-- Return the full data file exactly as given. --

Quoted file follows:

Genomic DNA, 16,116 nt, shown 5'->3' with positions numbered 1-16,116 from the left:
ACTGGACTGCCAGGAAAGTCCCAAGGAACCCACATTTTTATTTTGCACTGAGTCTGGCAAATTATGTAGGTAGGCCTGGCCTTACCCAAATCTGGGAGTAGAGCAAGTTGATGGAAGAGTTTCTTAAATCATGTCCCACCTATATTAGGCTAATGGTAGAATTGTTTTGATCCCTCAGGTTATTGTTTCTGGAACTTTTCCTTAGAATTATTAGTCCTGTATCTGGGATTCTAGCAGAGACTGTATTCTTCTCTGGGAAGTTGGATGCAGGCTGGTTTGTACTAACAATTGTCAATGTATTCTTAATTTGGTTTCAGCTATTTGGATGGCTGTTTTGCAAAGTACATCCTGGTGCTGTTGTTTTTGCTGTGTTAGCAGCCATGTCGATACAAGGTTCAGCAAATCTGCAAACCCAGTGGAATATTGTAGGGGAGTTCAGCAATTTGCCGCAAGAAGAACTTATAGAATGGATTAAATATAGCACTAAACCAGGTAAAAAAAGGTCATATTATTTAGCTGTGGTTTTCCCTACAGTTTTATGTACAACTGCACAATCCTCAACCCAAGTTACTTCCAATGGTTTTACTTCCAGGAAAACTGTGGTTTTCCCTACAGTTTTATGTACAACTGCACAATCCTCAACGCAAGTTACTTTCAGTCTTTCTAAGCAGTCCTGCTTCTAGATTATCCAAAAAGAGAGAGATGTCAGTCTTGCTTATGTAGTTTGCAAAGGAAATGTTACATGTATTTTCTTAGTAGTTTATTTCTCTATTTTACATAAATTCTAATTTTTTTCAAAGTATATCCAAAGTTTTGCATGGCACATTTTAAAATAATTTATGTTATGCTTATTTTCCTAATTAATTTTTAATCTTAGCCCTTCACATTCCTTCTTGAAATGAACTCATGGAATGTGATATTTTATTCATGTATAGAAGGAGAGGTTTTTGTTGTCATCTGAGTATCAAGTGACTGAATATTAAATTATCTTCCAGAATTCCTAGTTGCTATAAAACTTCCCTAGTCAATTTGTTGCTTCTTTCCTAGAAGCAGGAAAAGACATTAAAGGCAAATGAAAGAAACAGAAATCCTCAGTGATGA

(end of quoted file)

Genomic DNA, 16,116 nt, shown 5'->3' with positions numbered 1-16,116 from the left:
ACTGGACTGCCAGGAAAGTCCCAAGGAACCCACATTTTTATTTTGCACTGAGTCTGGCAAATTATGTAGGTAGGCCTGGCCTTACCCAAATCTGGGAGTAGAGCAAGTTGATGGAAGAGTTTCTTAAATCATGTCCCACCTATATTAGGCTAATGGTAGAATTGTTTTGATCCCTCAGGTTATTGTTTCTGGAACTTTTCCTTAGAATTATTAGTCCTGTATCTGGGATTCTAGCAGAGACTGTATTCTTCTCTGGGAAGTTGGATGCAGGCTGGTTTGTACTAACAATTGTCAATGTATTCTTAATTTGGTTTCAGCTATTTGGATGGCTGTTTTGCAAAGTACATCCTGGTGCTGTTGTTTTTGCTGTGTTAGCAGCCATGTCGATACAAGGTTCAGCAAATCTGCAAACCCAGTGGAATATTGTAGGGGAGTTCAGCAATTTGCCGCAAGAAGAACTTATAGAATGGATTAAATATAGCACTAAACCAGGTAAAAAAAGGTCATATTATTTAGCTGTGGTTTTCCCTACAGTTTTATGTACAACTGCACAATCCTCAACCCAAGTTACTTCCAATGGTTTTACTTCCAGGAAAACTGTGGTTTTCCCTACAGTTTTATGTACAACTGCACAATCCTCAACGCAAGTTACTTTCAGTCTTTCTAAGCAGTCCTGCTTCTAGATTATCCAAAAAGAGAGAGATGTCAGTCTTGCTTATGTAGTTTGCAAAGGAAATGTTACATGTATTTTCTTAGTAGTTTATTTCTCTATTTTACATAAATTCTAATTTTTTTCAAAGTATATCCAAAGTTTTGCATGGCACATTTTAAAATAATTTATGTTATGCTTATTTTCCTAATTAATTTTTAATCTTAGCCCTTCACATTCCTTCTTGAAATGAACTCATGGAATGTGATATTTTATTCATGTATAGAAGGAGAGGTTTTTGTTGTCATCTGAGTATCAAGTGACTGAATATTAAATTATCTTCCAGAATTCCTAGTTGCTATAAAACTTCCCTAGTCAATTTGTTGCTTCTTTCCTAGAAGCAGGAAAAGACATTAAAGGCAAATGAAAGAAACAGAAATCCTCAGTGATGA